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dc.contributor.authorBREUER, Fabian
dc.identifier.citationGerman Politics, 2006, 15, 2, 206-220en
dc.description.abstractAfter the end of the Cold War and unification, Germany's role in the international system underwent a fundamental change. The so-called Berlin Republic developed a new strategic culture, relaxed its stance on the use of force and put its interests forth in a more self-confident way. These developments mark an essential change and renunciation of many norms and principles, which dominated German security policy until the end of the Cold War. Hence, the question arises if the concept of Germany as a 'civilian power' is still valid. The adaptation to the new security environment and the development of new ambitions is reflected in a far-reaching reform of the German armed forces. As an instrument of German foreign policy, the foremost task of the Bundeswehr is no longer territorial defence, but international conflict prevention and crisis management. Bundeswehr reform, however, is not matched by sufficient financial means, and so remains imperfect and problematic.en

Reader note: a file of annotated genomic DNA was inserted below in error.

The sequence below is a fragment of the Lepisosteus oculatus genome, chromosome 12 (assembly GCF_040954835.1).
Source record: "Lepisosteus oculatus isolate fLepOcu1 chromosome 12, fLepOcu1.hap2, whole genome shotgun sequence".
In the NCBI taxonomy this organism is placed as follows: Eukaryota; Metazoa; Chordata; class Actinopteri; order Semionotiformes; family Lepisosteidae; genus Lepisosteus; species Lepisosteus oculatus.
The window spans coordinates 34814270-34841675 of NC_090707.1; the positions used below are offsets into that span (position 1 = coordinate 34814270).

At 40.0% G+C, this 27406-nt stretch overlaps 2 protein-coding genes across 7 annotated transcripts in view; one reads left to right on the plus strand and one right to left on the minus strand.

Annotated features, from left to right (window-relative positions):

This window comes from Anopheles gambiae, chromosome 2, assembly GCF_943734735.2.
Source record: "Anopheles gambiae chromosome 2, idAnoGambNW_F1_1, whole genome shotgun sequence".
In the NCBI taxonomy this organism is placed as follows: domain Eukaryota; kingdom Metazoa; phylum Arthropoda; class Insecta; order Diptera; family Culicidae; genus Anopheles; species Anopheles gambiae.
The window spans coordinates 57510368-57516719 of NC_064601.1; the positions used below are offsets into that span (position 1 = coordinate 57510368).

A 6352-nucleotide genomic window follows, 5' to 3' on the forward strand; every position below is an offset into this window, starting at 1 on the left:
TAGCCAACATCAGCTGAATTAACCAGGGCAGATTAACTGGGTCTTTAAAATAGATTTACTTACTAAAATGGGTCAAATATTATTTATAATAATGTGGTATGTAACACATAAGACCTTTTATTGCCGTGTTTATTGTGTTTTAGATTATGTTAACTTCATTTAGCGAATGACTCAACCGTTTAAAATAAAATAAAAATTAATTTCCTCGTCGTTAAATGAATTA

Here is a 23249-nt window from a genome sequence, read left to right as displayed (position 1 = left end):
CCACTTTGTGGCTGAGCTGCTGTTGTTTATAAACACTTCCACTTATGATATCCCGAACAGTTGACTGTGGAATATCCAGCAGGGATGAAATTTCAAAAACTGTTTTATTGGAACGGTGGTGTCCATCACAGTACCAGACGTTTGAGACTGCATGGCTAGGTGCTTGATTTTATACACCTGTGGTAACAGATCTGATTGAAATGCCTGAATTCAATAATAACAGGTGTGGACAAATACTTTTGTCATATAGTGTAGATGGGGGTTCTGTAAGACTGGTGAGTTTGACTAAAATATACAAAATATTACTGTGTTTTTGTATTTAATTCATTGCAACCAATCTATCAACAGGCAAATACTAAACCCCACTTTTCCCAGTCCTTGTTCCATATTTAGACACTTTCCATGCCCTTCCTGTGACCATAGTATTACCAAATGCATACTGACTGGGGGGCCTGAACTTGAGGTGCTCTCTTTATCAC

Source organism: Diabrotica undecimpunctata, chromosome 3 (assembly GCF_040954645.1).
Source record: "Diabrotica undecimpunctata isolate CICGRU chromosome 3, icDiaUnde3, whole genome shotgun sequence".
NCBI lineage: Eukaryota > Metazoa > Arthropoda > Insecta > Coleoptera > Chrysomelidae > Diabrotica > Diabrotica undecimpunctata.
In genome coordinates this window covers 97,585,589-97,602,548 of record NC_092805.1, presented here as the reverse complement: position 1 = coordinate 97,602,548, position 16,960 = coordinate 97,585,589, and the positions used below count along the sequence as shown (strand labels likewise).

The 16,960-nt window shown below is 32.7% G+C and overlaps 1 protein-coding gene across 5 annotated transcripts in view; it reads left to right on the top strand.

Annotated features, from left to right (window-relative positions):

dc.titleBetween Ambitions and Financial Constraints: The Reform of the German Armed Forcesen

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